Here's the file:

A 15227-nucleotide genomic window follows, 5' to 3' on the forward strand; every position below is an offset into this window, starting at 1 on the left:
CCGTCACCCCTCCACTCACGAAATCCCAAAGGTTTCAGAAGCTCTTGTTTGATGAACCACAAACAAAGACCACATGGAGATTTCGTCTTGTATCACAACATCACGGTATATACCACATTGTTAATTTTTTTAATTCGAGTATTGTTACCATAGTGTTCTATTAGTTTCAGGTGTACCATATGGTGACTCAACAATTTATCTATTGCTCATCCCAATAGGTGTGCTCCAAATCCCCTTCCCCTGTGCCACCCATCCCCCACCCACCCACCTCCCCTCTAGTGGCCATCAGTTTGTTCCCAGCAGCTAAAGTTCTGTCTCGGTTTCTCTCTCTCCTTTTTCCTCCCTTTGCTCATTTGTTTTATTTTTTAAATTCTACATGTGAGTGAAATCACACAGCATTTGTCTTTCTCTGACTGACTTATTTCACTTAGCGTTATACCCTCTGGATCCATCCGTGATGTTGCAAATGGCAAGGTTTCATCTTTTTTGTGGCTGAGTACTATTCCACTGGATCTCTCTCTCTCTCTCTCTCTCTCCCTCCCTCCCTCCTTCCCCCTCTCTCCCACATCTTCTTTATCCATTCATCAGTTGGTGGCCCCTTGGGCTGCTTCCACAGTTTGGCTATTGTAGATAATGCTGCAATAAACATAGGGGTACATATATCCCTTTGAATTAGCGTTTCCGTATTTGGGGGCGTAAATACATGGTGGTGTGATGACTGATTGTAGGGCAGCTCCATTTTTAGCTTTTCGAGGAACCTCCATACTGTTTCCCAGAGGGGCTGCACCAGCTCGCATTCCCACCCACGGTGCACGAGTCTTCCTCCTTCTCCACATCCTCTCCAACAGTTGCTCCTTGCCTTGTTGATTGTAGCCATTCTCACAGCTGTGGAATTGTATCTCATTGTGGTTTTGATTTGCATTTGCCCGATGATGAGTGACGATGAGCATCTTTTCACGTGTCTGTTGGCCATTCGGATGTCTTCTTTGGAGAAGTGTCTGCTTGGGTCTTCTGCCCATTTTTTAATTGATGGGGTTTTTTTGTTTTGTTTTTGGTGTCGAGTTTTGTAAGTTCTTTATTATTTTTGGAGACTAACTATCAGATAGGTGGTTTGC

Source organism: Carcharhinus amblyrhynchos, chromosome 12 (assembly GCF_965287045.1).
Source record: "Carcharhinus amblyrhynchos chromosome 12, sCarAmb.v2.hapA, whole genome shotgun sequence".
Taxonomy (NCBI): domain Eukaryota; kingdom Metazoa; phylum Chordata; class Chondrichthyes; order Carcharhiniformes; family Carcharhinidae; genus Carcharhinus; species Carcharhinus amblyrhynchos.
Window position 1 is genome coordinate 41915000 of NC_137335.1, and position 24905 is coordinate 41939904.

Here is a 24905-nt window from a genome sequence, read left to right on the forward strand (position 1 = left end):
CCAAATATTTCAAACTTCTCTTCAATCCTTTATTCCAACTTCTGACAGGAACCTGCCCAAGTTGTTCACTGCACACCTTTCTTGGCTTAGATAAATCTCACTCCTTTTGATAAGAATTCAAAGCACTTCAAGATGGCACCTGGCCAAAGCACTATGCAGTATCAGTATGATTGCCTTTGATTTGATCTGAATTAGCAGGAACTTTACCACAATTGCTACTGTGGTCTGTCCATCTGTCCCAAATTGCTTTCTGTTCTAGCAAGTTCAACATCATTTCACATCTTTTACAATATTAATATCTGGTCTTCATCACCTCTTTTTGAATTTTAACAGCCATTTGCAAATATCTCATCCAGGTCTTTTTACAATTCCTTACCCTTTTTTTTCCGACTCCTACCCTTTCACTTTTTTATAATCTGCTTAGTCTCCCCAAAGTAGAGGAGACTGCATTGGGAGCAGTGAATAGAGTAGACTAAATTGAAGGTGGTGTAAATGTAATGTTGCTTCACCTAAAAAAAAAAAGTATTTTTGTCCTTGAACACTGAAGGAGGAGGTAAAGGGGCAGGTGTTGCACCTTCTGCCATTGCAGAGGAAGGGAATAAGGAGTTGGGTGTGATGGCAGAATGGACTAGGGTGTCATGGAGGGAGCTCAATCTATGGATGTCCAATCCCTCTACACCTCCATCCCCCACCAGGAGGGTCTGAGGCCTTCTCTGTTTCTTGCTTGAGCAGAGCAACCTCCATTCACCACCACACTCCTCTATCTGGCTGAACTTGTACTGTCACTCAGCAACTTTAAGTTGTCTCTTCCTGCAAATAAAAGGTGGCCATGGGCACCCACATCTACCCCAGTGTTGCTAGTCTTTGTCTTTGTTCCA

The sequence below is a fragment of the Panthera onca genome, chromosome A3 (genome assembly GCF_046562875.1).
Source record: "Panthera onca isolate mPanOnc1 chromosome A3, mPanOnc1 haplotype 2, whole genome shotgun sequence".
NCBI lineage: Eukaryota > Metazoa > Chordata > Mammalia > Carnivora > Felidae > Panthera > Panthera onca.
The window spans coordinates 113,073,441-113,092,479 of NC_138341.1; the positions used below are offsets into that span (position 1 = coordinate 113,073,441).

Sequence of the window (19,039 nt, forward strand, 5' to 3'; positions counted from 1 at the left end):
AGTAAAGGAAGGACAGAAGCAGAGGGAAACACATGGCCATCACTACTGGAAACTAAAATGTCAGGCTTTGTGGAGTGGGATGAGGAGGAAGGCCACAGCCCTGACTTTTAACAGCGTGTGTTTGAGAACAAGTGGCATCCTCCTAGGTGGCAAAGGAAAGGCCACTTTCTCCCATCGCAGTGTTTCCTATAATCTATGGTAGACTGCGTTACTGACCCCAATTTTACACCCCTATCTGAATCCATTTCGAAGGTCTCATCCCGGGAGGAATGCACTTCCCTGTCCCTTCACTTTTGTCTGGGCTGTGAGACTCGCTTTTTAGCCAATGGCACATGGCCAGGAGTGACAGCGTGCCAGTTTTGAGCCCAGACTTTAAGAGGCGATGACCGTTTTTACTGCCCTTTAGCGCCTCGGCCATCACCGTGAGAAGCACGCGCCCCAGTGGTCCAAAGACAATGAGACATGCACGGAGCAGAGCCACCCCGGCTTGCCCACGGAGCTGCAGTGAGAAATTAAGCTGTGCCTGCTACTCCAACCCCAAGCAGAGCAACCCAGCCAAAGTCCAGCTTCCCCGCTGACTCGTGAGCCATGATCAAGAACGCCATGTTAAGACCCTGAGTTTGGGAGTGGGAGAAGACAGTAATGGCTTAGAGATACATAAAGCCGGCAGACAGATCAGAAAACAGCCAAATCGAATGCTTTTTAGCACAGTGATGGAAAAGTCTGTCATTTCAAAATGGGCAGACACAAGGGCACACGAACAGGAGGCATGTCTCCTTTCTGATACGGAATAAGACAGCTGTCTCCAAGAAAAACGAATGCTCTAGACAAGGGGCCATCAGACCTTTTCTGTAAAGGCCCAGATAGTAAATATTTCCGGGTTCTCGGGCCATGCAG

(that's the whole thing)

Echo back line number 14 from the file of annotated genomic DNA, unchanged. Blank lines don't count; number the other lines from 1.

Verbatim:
AGTAAAGGAAGGACAGAAGCAGAGGGAAACACATGGCCATCACTACTGGAAACTAAAATGTCAGGCTTTGTGGAGTGGGATGAGGAGGAAGGCCACAGCCCTGACTTTTAACAGCGTGTGTTTGAGAACAAGTGGCATCCTCCTAGGTGGCAAAGGAAAGGCCACTTTCTCCCATCGCAGTGTTTCCTATAATCTATGGTAGACTGCGTTACTGACCCCAATTTTACACCCCTATCTGAATCCATTTCGAAGGTCTCATCCCGGGAGGAATGCACTTCCCTGTCCCTTCACTTTTGTCTGGGCTGTGAGACTCGCTTTTTAGCCAATGGCACATGGCCAGGAGTGACAGCGTGCCAGTTTTGAGCCCAGACTTTAAGAGGCGATGACCGTTTTTACTGCCCTTTAGCGCCTCGGCCATCACCGTGAGAAGCACGCGCCCCAGTGGTCCAAAGACAATGAGACATGCACGGAGCAGAGCCACCCCGGCTTGCCCACGGAGCTGCAGTGAGAAATTAAGCTGTGCCTGCTACTCCAACCCCAAGCAGAGCAACCCAGCCAAAGTCCAGCTTCCCCGCTGACTCGTGAGCCATGATCAAGAACGCCATGTTAAGACCCTGAGTTTGGGAGTGGGAGAAGACAGTAATGGCTTAGAGATACATAAAGCCGGCAGACAGATCAGAAAACAGCCAAATCGAATGCTTTTTAGCACAGTGATGGAAAAGTCTGTCATTTCAAAATGGGCAGACACAAGGGCACACGAACAGGAGGCATGTCTCCTTTCTGATACGGAATAAGACAGCTGTCTCCAAGAAAAACGAATGCTCTAGACAAGGGGCCATCAGACCTTTTCTGTAAAGGCCCAGATAGTAAATATTTCCGGGTTCTCGGGCCATGCAG